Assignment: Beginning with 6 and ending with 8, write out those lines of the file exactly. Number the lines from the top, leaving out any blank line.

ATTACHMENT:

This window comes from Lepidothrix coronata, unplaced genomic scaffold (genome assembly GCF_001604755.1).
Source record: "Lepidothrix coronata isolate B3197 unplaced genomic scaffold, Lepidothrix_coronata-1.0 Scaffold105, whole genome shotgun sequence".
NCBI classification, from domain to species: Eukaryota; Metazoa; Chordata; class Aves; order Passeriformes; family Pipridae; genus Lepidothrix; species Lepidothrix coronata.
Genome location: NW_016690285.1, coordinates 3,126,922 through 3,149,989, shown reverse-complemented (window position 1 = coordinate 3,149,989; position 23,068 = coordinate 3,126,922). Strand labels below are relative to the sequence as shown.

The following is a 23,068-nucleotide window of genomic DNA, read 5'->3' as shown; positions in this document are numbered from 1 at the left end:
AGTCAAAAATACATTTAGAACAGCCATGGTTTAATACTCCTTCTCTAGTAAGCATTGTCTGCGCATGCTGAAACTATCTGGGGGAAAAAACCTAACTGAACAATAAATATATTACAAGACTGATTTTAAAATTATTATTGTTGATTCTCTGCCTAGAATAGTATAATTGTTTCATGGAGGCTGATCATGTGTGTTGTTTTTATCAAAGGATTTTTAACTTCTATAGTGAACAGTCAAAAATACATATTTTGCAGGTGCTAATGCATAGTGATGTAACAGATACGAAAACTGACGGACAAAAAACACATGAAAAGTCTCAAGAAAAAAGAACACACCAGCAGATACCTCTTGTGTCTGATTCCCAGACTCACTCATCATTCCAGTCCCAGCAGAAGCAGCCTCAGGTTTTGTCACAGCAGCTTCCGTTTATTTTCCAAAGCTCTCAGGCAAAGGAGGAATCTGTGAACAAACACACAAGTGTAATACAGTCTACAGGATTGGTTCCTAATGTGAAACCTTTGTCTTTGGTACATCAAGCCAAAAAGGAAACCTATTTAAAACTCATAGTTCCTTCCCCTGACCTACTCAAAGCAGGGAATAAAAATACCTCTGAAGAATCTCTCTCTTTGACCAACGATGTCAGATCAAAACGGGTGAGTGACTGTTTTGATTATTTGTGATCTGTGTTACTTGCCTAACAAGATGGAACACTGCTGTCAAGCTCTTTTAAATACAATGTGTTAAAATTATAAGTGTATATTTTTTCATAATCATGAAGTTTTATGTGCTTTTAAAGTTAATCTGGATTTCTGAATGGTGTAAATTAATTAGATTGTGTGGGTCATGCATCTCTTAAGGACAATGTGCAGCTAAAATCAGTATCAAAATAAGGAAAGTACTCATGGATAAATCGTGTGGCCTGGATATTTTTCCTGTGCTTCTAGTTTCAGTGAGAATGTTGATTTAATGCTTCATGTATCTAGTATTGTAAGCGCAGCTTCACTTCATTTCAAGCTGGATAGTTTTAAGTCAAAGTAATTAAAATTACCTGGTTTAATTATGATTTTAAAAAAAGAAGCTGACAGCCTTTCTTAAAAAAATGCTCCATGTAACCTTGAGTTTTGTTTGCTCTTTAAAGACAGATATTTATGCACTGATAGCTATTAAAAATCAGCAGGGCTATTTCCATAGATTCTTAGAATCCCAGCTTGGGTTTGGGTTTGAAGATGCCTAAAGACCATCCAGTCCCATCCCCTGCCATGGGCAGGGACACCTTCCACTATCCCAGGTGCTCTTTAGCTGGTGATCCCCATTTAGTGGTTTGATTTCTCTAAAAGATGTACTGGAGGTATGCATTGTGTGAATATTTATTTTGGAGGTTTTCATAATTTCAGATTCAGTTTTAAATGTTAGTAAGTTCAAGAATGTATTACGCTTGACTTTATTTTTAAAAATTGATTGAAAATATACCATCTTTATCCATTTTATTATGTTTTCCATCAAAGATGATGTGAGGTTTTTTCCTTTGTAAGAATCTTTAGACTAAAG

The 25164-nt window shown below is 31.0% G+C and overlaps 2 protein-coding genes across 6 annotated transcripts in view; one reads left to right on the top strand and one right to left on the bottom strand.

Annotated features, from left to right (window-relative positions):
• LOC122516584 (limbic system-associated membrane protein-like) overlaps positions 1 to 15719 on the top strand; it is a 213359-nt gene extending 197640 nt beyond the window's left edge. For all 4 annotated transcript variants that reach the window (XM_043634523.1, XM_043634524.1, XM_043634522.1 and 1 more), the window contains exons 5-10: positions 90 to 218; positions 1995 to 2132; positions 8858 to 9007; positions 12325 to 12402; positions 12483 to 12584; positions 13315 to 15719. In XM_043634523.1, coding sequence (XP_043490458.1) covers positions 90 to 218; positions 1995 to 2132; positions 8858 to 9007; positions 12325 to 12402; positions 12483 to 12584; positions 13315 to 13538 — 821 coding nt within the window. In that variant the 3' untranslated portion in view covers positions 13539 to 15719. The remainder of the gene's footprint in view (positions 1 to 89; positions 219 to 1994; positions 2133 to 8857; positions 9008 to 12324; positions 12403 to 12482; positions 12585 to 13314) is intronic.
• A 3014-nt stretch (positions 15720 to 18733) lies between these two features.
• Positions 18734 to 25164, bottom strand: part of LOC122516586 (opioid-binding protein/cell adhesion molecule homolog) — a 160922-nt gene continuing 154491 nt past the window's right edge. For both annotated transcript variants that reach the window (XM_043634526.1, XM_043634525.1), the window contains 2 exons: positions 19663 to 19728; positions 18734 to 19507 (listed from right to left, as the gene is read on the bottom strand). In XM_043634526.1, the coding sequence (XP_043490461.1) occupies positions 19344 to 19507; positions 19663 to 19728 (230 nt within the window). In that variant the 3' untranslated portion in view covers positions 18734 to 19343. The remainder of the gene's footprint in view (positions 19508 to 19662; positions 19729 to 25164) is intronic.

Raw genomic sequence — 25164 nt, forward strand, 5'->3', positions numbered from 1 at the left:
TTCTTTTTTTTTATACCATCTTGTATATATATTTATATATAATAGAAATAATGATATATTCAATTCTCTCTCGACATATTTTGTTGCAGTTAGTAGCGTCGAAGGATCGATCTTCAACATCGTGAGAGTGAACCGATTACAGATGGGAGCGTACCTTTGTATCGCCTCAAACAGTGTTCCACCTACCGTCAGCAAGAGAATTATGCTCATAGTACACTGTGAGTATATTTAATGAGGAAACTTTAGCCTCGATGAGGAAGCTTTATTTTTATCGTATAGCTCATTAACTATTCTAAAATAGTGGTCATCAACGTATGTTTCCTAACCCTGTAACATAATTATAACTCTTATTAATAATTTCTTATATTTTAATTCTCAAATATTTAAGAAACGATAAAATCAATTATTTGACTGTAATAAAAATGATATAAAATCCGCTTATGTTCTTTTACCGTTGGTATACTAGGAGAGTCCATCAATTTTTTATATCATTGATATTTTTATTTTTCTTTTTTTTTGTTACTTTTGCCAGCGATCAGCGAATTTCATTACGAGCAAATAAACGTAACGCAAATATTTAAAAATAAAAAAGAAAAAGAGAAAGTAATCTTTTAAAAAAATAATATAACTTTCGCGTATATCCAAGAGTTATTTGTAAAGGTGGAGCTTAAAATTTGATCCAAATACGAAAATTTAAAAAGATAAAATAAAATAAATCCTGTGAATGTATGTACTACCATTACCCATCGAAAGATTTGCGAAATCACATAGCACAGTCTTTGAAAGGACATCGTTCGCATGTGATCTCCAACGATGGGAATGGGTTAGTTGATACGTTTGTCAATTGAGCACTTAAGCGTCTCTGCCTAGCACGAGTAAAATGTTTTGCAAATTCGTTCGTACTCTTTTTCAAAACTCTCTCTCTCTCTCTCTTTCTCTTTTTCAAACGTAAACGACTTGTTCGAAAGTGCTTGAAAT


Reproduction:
AGTCAAAAATACATTTAGAACAGCCATGGTTTAATACTCCTTCTCTAGTAAGCATTGTCTGCGCATGCTGAAACTATCTGGGGGAAAAAACCTAACTGAACAATAAATATATTACAAGACTGATTTTAAAATTATTATTGTTGATTCTCTGCCTAGAATAGTATAATTGTTTCATGGAGGCTGATCATGTGTGTTGTTTTTATCAAAGGATTTTTAACTTCTATAGTGAACAGTCAAAAATACATATTTTGCAGGTGCTAATGCATAGTGATGTAACAGATACGAAAACTGACGGACAAAAAACACATGAAAAGTCTCAAGAAAAAAGAACACACCAGCAGATACCTCTTGTGTCTGATTCCCAGACTCACTCATCATTCCAGTCCCAGCAGAAGCAGCCTCAGGTTTTGTCACAGCAGCTTCCGTTTATTTTCCAAAGCTCTCAGGCAAAGGAGGAATCTGTGAACAAACACACAAGTGTAATACAGTCTACAGGATTGGTTCCTAATGTGAAACCTTTGTCTTTGGTACATCAAGCCAAAAAGGAAACCTATTTAAAACTCATAGTTCCTTCCCCTGACCTACTCAAAGCAGGGAATAAAAATACCTCTGAAGAATCTCTCTCTTTGACCAACGATGTCAGATCAAAACGGGTGAGTGACTGTTTTGATTATTTGTGATCTGTGTTACTTGCCTAACAAGATGGAACACTGCTGTCAAGCTCTTTTAAATACAATGTGTTAAAATTATAAGTGTATATTTTTTCATAATCATGAAGTTTTATGTGCTTTTAAAGTTAATCTGGATTTCTGAATGGTGTAAATTAATTAGATTGTGTGGGTCATGCATCTCTTAAGGACAATGTGCAGCTAAAATCAGTATCAAAATAAGGAAAGTACTCATGGATAAATCGTGTGGCCTGGATATTTTTCCTGTGCTTCTAGTTTCAGTGAGAATGTTGATTTAATGCTTCATGTATCTAGTATTGTAAGCGCAGCTTCACTTCATTTCAAGCTGGATAGTTTTAAGTCAAAGTAATTAAAATTACCTGGTTTAATTATGATTTTAAAAAAAGAAGCTGACAGCCTTTCTTAAAAAAATGCTCCATGTAACCTTGAGTTTTGTTTGCTCTTTAAAGACAGATATTTATGCACTGATAGCTATTAAAAATCAGCAGGGCTATTTCCATAGATTCTTAGAATCCCAGCTTGGGTTTGGGTTTGAAGATGCCTAAAGACCATCCAGTCCCATCCCCTGCCATGGGCAGGGACACCTTCCACTATCCCAGGTGCTCTTTAGCTGGTGATCCCCATTTAGTGGTTTGATTTCTCTAAAAGATGTACTGGAGGTATGCATTGTGTGAATATTTATTTTGGAGGTTTTCATAATTTCAGATTCAGTTTTAAATGTTAGTAAGTTCAAGAATGTATTACGCTTGACTTTATTTTTAAAAATTGATTGAAAATATACCATCTTTATCCATTTTATTATGTTTTCCATCAAAGATGATGTGAGGTTTTTTCCTTTGTAAGAATCTTTAGACTAAAG

The 25164-nt window shown below is 31.0% G+C and overlaps 2 protein-coding genes across 6 annotated transcripts in view; one reads left to right on the top strand and one right to left on the bottom strand.

Annotated features, from left to right (window-relative positions):